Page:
Interventions to Prevent Child Maltreatment and Associated Impairment

Departments of Psychiatry and Behavioural Neurosciences and of Pediatrics, and Offord Centre for Child Studies, McMaster University, Hamilton, ON, Canada.
The Lancet (Impact Factor: 45.22). 01/2009; 373(9659):250-66. DOI: 10.1016/S0140-6736(08)61708-0
Source: PubMed


Although a broad range of programmes for prevention of child maltreatment exist, the effectiveness of most of the programmes is unknown. Two specific home-visiting programmes-the Nurse-Family Partnership (best evidence) and Early Start-have been shown to prevent child maltreatment and associated outcomes such as injuries. One population-level parenting programme has shown benefits, but requires further assessment and replication. Additional in-hospital and clinic strategies show promise in preventing physical abuse and neglect. However, whether school-based educational programmes prevent child sexual abuse is unknown, and there are currently no known approaches to prevent emotional abuse or exposure to intimate-partner violence. A specific parent-training programme has shown benefits in preventing recurrence of physical abuse; no intervention has yet been shown to be effective in preventing recurrence of neglect. A few interventions for neglected children and mother-child therapy for families with intimate-partner violence show promise in improving behavioural outcomes. Cognitive-behavioural therapy for sexually abused children with symptoms of post-traumatic stress shows the best evidence for reduction in mental-health conditions. For maltreated children, foster care placement can lead to benefits compared with young people who remain at home or those who reunify from foster care; enhanced foster care shows benefits for children. Future research should ensure that interventions are assessed in controlled trials, using actual outcomes of maltreatment and associated health measures.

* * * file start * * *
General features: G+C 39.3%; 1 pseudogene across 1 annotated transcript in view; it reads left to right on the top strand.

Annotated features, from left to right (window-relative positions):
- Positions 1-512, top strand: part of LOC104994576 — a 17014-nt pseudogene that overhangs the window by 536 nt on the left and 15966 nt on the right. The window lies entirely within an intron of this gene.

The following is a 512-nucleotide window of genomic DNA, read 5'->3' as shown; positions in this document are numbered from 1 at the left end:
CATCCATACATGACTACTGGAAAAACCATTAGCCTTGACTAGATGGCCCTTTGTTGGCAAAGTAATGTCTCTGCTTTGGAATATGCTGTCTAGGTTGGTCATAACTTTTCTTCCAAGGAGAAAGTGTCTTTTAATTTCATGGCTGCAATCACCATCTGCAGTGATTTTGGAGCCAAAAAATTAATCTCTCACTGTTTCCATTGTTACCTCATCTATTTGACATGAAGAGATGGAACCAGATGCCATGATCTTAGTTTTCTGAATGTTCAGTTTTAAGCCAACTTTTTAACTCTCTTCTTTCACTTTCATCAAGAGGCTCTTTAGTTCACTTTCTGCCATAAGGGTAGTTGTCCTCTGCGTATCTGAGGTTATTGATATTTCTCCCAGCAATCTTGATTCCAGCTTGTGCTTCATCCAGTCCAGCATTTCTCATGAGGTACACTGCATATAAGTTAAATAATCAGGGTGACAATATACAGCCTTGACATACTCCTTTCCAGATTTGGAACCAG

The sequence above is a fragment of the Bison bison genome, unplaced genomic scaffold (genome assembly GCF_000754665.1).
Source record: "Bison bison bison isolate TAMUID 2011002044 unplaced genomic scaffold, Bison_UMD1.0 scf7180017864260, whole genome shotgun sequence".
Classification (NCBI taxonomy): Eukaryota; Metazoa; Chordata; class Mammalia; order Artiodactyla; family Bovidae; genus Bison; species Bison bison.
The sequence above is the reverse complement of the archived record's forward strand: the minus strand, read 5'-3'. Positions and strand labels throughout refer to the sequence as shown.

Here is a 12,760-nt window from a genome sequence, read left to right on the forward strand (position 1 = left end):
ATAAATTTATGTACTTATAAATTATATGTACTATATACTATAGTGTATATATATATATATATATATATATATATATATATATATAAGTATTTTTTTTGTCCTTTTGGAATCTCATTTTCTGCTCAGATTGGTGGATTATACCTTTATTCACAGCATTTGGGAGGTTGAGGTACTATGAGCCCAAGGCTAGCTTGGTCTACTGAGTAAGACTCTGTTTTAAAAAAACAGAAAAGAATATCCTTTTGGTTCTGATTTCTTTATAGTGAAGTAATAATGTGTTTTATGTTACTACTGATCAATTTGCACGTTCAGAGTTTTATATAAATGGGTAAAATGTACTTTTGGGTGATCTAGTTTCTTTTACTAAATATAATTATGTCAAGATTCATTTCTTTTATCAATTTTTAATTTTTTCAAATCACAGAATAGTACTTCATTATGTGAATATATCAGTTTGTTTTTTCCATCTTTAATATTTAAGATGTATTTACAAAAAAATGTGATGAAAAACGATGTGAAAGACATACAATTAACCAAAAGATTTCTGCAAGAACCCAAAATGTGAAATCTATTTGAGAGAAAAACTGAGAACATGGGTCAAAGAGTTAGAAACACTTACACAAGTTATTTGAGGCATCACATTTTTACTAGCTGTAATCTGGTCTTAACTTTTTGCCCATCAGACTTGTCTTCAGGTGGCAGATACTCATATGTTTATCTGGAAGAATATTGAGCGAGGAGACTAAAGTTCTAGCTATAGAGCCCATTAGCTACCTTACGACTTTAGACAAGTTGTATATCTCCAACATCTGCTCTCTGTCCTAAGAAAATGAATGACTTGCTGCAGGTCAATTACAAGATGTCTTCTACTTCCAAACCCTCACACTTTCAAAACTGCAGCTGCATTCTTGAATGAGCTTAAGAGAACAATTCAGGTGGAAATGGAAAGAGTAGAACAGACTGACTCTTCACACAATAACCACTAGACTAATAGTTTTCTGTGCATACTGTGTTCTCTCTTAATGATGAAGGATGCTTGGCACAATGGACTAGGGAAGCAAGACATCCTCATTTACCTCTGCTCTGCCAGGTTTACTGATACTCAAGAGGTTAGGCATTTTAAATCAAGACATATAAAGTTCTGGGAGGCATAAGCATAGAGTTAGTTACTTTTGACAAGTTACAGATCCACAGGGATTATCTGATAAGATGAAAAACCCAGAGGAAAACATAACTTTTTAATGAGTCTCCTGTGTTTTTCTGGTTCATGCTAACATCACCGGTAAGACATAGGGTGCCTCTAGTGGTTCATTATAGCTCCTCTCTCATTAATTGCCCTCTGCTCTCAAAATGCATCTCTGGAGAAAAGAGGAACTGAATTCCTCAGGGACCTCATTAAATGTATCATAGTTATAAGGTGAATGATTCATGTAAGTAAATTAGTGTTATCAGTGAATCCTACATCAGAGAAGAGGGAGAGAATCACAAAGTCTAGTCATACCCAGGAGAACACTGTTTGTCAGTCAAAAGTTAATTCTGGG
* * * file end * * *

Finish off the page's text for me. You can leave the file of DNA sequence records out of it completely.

• "Our findings on partial or full mediation by multiple types of psychopathology (ASPD, alcohol dependence and psychotic disorder) highlight the importance of preventing children from developing mental health difficulties following childhood maltreatment. Potentially effective interventions include parent training for families in which there has been physical abuse and neglect, cognitive behavior therapy for children who have been sexually abused, and placement of children in foster care (Macmillan et al., 2009;Ramchandani & Jones, 2003). "
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    ABSTRACT: Childhood maltreatment is associated with multiple adverse outcomes in adulthood including poor mental health and violence. We investigated direct and indirect pathways from childhood maltreatment to adult violence perpetration and the explanatory role of psychiatric morbidity. Analyses were based on a population survey of 2,928 young men 21–34 years in Great Britain in 2011, with boost surveys of black and minority ethnic groups and lower social grades. Respondents completed questionnaires measuring psychiatric diagnoses using standardized screening instruments, including antisocial personality disorder (ASPD), drug and alcohol dependence and psychosis. Maltreatment exposures included childhood physical abuse, neglect, witnessing domestic violence and being bullied. Adult violence outcomes included: any violence, violence toward strangers and intimate partners (IPV), victim injury and minor violence. Witnessing domestic violence showed the strongest risk for adult violence (AOR 2.70, 95% CI 2.00, 3.65) through a direct pathway, with psychotic symptoms and ASPD as partial mediators. Childhood physical abuse was associated with IPV (AOR 2.33, 95% CI 1.25, 4.35), mediated by ASPD and alcohol dependence. Neglect was associated with violence toward strangers (AOR 1.73, 95% CI 1.03, 2.91), mediated by ASPD. Prevention of violence in adulthood following childhood physical abuse and neglect requires treatment interventions for associated alcohol dependence, psychosis, and ASPD. However, witnessing family violence in childhood had strongest and direct effects on the pathway to adult violence, with important implications for primary prevention. In this context, prevention strategies should prioritize and focus on early childhood exposure to violence in the family home.